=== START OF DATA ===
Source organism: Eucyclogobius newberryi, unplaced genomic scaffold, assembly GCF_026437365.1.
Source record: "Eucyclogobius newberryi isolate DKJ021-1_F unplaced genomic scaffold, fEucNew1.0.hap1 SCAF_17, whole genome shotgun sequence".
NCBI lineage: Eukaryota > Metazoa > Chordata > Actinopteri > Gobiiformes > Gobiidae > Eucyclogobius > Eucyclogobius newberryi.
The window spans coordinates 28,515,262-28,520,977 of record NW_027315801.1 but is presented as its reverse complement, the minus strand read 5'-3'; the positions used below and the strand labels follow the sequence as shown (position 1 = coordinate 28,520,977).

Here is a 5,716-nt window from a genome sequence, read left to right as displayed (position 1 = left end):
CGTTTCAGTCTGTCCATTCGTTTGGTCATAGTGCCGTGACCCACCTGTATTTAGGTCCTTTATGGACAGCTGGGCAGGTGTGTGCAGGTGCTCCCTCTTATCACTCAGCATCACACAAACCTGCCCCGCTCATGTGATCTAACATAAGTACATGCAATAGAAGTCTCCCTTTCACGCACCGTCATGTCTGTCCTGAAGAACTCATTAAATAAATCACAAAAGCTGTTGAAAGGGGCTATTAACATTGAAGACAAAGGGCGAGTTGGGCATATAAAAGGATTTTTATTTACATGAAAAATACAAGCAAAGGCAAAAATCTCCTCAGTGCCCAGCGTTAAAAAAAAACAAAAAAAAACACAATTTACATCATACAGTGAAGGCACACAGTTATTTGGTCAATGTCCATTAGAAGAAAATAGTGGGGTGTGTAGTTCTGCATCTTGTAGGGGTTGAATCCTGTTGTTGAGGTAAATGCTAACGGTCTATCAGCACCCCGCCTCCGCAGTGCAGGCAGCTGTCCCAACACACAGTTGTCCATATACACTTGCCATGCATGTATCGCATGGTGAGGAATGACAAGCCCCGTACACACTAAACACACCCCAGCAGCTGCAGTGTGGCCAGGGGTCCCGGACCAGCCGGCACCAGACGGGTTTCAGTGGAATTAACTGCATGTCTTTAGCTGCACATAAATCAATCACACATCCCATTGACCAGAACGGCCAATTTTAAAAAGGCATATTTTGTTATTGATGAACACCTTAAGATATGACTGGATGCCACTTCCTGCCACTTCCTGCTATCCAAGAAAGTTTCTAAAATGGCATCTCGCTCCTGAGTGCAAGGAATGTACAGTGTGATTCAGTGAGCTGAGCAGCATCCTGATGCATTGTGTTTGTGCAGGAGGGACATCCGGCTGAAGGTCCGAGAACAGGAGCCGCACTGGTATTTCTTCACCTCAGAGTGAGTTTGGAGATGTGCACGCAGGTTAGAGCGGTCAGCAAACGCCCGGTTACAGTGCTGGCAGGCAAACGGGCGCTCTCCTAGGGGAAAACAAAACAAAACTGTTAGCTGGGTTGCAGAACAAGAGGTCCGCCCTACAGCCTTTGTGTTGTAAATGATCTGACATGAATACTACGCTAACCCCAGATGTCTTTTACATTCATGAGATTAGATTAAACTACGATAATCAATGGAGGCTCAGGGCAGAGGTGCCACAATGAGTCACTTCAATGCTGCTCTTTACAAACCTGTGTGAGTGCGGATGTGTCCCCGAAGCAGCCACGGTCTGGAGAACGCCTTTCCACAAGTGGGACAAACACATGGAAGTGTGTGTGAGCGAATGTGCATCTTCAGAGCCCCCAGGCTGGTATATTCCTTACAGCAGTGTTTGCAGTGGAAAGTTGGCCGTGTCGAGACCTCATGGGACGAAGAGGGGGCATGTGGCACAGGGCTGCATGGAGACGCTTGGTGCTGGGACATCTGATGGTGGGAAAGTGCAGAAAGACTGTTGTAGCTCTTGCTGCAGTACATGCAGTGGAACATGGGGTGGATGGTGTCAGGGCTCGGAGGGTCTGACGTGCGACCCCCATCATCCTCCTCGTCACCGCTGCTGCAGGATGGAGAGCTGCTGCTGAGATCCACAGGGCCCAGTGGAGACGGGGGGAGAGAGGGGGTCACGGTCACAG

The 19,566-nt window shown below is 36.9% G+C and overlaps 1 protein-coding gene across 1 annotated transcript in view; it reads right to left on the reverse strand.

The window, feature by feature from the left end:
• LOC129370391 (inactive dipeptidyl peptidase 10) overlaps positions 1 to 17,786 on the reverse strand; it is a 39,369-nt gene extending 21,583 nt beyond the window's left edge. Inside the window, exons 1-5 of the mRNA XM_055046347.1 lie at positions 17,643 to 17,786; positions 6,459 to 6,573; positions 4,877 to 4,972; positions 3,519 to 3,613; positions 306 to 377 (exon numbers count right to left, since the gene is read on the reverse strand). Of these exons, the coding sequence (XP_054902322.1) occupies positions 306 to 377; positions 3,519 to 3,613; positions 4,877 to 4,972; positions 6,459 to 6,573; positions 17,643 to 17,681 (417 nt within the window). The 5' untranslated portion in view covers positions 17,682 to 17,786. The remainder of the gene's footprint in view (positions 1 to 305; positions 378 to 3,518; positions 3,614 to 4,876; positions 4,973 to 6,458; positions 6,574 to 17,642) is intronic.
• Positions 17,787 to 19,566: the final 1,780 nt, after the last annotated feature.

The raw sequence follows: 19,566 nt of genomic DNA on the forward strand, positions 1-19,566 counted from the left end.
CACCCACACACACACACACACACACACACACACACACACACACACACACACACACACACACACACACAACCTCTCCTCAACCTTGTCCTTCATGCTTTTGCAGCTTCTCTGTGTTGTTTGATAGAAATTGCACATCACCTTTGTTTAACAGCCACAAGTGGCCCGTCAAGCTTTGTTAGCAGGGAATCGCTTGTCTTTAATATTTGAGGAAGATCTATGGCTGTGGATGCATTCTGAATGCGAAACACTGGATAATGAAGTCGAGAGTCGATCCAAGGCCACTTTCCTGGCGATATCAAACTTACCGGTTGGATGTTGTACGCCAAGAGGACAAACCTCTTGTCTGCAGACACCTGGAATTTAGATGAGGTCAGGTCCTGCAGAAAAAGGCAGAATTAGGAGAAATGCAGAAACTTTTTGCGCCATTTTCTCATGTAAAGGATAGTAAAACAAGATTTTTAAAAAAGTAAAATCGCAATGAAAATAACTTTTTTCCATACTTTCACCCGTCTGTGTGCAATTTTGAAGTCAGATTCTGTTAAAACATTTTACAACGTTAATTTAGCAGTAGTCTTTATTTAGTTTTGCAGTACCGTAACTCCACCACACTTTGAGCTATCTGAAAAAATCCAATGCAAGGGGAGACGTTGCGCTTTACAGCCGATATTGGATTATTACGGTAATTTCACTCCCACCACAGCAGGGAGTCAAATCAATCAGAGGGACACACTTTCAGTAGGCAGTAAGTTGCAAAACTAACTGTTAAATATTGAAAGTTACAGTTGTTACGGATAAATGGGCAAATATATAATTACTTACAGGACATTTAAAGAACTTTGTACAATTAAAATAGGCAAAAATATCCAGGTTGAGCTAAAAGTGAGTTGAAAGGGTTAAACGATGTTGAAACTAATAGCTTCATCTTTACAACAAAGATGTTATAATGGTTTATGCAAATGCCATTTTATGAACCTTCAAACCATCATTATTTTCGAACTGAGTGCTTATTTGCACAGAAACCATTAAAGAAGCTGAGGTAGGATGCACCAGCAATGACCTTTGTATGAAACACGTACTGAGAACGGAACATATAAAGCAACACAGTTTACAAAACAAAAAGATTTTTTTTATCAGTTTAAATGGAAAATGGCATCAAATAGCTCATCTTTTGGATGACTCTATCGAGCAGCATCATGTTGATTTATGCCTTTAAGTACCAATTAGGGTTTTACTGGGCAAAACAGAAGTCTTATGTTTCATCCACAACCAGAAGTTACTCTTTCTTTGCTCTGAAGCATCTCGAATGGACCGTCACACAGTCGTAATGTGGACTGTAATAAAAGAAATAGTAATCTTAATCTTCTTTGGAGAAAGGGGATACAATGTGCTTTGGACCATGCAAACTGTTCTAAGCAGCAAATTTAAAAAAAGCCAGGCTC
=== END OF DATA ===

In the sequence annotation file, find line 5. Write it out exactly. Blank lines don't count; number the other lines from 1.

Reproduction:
Here is a 5,716-nt window from a genome sequence, read left to right as displayed (position 1 = left end):